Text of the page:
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K-12 school leaders reject allegations that they let antisemitism run rampant

By ANNIE MA and COLLIN BINKLEY, Associated Press
Published: May 8, 2024, 1:45pm
3 Photos
From left, David Banks, chancellor of New York Public schools, speaks next to Karla Silvestre, President of the Montgomery Count (Md.) Board of Education, Emerson Sykes, Staff Attorney with the ACLU, and Enikia Ford Morthel, Superintendent of the Berkeley United School District, during a hearing on antisemitism in K-12 public schools, at the House Subcommittee on Early Childhood, Elementary, and Secondary Education, Wednesday, May 8, 2024, on Capitol Hill in Washington.
From left, David Banks, chancellor of New York Public schools, speaks next to Karla Silvestre, President of the Montgomery Count (Md.) Board of Education, Emerson Sykes, Staff Attorney with the ACLU, and Enikia Ford Morthel, Superintendent of the Berkeley United School District, during a hearing on antisemitism in K-12 public schools, at the House Subcommittee on Early Childhood, Elementary, and Secondary Education, Wednesday, May 8, 2024, on Capitol Hill in Washington. (AP Photo/Jacquelyn Martin) Photo Gallery

WASHINGTON — Leaders of three large public school systems strongly denied allegations that they let antisemitism run rampant in their schools, telling a congressional panel Wednesday that they are fighting it with education and, when necessary, discipline.

As part of a series of hearings on antisemitism, a House Education and Workforce subcommittee sought testimony from leaders of the New York City Public Schools, the Berkeley Unified School District in California and the Montgomery County Public Schools in Maryland.

“Let me be clear — we do not shy away from imposing consequences for hateful behavior, including antisemitism,” said Karla Silvestre, the board president of the suburban Maryland school system.

The first of the antisemitism hearings to focus on K-12 education comes amid a wave of pro-Palestinian student protests that have washed across dozens of U.S. universities and a growing number of high schools.

The committee’s hearings have been heated, with the first one in December precipitating the resignations of the presidents of Harvard and the University of Pennsylvania. Most recently, the testimony of Columbia University’s president, Minouche Shafik, escalated into weeks of protests that spread well beyond her campus.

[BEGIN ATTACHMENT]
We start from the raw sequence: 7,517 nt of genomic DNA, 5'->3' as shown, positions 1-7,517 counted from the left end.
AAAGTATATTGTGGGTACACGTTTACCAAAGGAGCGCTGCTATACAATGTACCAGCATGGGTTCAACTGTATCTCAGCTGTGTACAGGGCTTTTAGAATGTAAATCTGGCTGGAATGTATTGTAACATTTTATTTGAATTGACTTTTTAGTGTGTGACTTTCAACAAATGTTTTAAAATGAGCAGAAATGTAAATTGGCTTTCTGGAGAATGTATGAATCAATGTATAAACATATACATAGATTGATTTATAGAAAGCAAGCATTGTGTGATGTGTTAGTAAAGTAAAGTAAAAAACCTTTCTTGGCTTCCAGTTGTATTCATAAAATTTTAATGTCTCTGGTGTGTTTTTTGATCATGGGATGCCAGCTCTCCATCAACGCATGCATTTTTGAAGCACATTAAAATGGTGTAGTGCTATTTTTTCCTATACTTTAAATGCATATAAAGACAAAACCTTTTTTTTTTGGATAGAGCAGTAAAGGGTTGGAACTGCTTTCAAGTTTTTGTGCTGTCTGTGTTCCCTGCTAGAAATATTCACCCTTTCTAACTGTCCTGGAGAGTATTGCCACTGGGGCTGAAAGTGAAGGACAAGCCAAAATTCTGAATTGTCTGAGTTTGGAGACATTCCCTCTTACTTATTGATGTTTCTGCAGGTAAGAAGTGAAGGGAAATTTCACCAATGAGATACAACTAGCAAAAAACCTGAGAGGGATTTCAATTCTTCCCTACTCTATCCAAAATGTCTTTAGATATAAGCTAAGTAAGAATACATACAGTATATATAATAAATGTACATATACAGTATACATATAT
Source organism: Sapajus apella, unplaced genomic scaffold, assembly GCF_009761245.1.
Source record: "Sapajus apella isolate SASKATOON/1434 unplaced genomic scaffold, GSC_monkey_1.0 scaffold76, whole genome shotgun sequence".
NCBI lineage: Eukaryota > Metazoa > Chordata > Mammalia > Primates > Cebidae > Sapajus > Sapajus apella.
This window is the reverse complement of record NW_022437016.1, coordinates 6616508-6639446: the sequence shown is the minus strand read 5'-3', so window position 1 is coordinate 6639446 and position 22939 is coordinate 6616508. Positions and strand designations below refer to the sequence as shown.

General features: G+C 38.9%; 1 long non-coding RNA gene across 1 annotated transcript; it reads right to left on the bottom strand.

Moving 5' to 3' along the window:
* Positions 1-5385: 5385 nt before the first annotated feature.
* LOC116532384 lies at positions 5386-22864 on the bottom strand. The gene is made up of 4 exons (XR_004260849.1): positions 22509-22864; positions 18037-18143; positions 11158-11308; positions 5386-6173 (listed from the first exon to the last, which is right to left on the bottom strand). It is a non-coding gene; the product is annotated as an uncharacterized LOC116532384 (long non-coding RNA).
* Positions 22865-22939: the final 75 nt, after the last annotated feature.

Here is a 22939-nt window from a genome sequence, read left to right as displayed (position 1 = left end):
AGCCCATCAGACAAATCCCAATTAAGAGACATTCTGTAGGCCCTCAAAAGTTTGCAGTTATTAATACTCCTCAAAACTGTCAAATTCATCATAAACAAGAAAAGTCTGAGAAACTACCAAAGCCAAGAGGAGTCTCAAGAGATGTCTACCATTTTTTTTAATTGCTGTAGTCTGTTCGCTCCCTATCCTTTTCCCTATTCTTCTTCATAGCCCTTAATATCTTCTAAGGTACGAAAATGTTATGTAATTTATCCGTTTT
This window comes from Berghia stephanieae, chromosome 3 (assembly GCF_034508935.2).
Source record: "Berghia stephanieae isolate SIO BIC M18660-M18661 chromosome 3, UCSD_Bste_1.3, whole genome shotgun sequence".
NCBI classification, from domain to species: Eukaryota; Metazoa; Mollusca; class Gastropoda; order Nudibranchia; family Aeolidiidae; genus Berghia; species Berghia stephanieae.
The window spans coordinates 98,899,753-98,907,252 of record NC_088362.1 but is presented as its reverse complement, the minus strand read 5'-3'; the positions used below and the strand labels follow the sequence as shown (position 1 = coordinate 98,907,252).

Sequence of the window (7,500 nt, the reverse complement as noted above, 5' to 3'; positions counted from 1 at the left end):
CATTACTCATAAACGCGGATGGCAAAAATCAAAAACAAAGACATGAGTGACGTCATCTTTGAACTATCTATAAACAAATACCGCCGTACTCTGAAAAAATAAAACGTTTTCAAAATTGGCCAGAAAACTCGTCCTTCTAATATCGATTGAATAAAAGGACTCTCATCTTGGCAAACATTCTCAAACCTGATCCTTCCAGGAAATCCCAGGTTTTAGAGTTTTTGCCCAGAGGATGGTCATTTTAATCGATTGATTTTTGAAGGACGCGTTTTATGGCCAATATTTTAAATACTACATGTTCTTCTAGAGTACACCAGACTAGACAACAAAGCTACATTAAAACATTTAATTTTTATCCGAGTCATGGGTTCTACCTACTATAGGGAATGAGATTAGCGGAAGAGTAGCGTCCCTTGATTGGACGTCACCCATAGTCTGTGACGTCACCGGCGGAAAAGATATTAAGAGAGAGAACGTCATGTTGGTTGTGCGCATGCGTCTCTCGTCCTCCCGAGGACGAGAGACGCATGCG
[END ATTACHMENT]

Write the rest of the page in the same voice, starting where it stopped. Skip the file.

In an opening statement, Rep. Aaron Bean, R-Fla., said antisemitism has become a “dominant force” in America’s schools, with students as young as second-graders “spewing Nazi propaganda.”

“You’ve been accused of doing nothing and turning a blind eye,” he said.

Chancellor David Banks from New York questioned whether the panel’s actions had brought schools any closer to address antisemitism on campuses.

“This convening, for too many people across America in education, feels like the ultimate ‘gotcha’ moment,” he said. “It doesn’t sound like people who are actually trying to solve for something that I believe we should be doing everything we can to solve for.”

Banks cited actions his district has taken, including student suspensions and employee terminations. But he also emphasized the role of education, saying the district is building a new curriculum on the contributions of the Jewish community, along with separate lessons about hate crimes and bias.

“We cannot simply discipline our way out of this problem,” Banks said. “The true antidote to ignorance and bias is to teach.”

Silvestre described a similar approach in Montgomery County. Classrooms have more lessons on the Jewish experience, and the district will now require “hate-based training” for all staff, she said. Teachers who don’t provide a safe learning environment “will not remain in Montgomery County public schools,” she said.

Each of the leaders acknowledged a rise in antisemitism, but Berkeley Superintendent Enikia Ford Morthel denied that it has become “pervasive.” Since the Israel-Hamas war began on Oct. 7, her district has received complaints of antisemitism arising from nine incidents within the district’s jurisdiction, she said.

“We take action to teach, correct and redirect our students,” she said. “We do not publish our actions because student information is private and legally protected under federal and state law. As a result, some believe we do nothing. This is not true.”